Security stepped up at nurseries in Paris

Security stepped up at nurseries in Paris
File Photo: AFP
Anne Hidalgo, the mayor of Paris, announced on Wednesday that the city’s creches and play groups will be covered by the counter-terror operation Plan Vigipirate, which has seen security stepped up at sensitive sites across the capital.

“I am delighted that as of the start of this year, nurseries are integrated into the priority area of Vigipirate,” Anne Hidalgo announced to an audience of elected officials, as part of her speech outlining her plans for the year ahead.

Up until now, creches and nurseries have not received any special protection from the anti-terrorism measures, unlike schools for older pupils which have seen restrictions on school trips, outside smoking areas and crowds of parents outside the school gates.

It is also forbidden to park a car outside the school gates.

By including nurseries in the Vigipirate the mayor hopes to ensure security is boosted through additional measures and a rapid response is organised in the case of an attack.

Hidalgo also asked for “the perpetuation of Operation Sentinelle in Paris as well as other means of protection to be in place to allow us to protect our city.”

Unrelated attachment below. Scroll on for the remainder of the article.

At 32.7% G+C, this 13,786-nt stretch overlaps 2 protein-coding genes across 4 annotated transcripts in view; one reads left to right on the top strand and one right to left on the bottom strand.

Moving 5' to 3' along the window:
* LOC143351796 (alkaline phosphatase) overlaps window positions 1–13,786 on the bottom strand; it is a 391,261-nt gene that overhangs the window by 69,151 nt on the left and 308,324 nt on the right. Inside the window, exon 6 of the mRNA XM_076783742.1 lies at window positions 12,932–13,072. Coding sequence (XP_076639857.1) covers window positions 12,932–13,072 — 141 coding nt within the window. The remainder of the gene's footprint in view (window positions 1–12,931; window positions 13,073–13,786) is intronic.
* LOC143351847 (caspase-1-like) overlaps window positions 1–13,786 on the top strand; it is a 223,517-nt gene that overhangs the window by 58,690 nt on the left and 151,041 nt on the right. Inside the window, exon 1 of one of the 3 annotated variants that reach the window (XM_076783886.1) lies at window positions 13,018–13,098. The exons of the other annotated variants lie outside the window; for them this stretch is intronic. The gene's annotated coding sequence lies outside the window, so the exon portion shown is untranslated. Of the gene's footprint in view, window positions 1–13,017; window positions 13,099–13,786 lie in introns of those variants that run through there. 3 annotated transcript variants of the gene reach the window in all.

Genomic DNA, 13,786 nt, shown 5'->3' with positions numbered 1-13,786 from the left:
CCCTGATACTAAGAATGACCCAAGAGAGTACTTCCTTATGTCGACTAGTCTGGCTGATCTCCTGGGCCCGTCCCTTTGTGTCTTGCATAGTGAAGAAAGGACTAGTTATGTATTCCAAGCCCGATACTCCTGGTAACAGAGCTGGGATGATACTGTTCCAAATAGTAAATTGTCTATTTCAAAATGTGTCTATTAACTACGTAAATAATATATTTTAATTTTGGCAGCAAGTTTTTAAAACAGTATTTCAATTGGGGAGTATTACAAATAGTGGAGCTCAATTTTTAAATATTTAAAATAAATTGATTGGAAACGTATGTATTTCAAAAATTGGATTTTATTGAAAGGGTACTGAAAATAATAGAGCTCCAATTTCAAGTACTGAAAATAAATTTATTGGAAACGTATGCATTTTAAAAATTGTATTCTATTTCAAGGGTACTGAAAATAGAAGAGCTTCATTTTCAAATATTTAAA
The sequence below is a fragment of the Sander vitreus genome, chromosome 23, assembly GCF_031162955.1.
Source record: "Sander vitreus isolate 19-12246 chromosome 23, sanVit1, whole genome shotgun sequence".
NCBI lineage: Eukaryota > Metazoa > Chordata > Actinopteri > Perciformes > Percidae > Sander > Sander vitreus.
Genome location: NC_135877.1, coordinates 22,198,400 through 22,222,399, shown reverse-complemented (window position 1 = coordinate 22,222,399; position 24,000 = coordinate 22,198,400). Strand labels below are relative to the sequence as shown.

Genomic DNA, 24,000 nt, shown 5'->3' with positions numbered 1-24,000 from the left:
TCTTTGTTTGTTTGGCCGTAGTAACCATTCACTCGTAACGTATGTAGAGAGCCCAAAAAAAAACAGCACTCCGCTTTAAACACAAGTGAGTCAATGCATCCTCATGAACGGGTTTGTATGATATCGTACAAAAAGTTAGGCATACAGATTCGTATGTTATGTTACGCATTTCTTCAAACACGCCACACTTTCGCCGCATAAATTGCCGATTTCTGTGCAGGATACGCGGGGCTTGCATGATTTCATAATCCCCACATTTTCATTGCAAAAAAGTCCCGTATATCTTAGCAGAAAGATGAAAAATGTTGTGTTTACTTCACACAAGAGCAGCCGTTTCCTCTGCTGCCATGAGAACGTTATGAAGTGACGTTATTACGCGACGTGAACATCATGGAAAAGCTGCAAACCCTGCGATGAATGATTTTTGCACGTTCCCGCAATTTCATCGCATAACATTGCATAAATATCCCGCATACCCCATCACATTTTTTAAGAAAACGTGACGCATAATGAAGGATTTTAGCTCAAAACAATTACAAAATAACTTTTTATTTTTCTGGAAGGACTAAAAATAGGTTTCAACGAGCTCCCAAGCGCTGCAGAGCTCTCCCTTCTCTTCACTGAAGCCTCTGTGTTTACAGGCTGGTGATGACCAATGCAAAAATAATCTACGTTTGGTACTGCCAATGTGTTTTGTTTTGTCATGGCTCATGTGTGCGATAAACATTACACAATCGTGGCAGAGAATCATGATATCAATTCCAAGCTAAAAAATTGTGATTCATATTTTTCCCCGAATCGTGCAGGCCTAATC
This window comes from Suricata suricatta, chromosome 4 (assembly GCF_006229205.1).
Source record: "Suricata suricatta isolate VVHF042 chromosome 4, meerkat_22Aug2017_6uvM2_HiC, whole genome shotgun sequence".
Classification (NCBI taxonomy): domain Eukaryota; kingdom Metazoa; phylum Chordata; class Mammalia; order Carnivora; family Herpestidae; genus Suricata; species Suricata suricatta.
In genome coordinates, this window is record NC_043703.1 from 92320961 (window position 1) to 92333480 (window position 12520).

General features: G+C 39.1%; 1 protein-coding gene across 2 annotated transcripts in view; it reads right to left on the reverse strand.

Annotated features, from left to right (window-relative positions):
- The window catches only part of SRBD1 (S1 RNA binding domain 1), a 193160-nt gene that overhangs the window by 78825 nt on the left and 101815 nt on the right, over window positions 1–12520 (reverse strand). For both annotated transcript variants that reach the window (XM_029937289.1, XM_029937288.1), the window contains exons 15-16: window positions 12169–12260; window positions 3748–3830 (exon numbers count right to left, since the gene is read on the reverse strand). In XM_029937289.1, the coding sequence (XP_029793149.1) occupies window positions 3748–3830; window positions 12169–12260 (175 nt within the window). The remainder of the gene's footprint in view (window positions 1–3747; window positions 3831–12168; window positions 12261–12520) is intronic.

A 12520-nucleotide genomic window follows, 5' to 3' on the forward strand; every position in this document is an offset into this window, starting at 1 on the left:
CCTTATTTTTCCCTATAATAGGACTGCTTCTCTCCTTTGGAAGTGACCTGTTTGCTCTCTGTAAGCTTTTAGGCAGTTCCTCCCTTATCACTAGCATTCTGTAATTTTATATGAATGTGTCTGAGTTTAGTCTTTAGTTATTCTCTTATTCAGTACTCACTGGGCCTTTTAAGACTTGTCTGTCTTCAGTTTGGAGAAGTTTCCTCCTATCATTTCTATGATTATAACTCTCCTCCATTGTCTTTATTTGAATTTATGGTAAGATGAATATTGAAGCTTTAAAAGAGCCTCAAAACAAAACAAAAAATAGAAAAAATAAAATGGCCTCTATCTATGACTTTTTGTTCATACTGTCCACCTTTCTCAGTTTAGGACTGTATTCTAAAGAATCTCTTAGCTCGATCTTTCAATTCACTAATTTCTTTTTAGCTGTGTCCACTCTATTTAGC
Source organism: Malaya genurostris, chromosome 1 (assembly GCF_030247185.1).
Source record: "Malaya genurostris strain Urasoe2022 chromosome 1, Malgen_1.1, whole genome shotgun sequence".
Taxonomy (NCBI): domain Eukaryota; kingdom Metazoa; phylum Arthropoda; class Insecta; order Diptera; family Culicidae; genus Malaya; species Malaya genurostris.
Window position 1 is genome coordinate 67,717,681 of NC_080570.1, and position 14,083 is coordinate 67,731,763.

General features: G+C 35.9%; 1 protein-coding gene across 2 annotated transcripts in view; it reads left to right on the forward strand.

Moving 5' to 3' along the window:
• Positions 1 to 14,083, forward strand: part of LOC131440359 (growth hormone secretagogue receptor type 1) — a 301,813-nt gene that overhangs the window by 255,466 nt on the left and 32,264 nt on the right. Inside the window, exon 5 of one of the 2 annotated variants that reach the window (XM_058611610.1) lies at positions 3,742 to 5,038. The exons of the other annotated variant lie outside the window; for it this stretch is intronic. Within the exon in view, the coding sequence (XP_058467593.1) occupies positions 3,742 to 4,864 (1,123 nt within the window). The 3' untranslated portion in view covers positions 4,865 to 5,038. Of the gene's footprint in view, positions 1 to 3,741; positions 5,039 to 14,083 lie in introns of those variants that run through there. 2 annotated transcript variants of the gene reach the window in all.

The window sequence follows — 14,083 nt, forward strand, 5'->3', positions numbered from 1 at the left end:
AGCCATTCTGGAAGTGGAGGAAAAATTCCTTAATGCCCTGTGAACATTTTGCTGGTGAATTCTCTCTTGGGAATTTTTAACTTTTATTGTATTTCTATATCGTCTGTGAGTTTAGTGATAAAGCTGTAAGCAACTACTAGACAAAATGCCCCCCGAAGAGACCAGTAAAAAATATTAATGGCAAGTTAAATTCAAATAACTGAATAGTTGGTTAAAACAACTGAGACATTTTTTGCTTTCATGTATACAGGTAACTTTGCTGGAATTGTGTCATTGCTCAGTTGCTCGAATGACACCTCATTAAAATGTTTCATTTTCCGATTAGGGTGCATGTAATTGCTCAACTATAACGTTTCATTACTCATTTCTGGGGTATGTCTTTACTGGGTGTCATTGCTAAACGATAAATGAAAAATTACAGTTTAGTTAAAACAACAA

Operation Sentinelle, refers to the deployment of military troops in the city, were first introduced last January after the attacks at the Charlie Hebdo offices and a Jewish supermarket. 

The mayor declared her intention to “ensure” that the state creates additional police postings, that the Vigipirate plan is extended to schools and that police and fire fighters have “suitable equipment”. 

“The state should give police officers the means on a par with the threats we are faced with,” she said.

She outlined the safety measures already taken by the municipality, including CCTV and additional hiring of security officers.

In her speech Hidalgo recalled that one year ago to the day, when she presented her aims for 2015, “our city was hit in its very heart by terrorism” and spoke of the wave of attacks which killed 17 and which are being commemorated this week.

Before her speech, the audience watched a short projection of images commemorating the attacks, showing sidewalks covered in flowers and the Eiffell Tower lit up in red, white and blue, before displaying pictures of a defiant Paris “on its feet”, such as sports games, artists and young street dancers.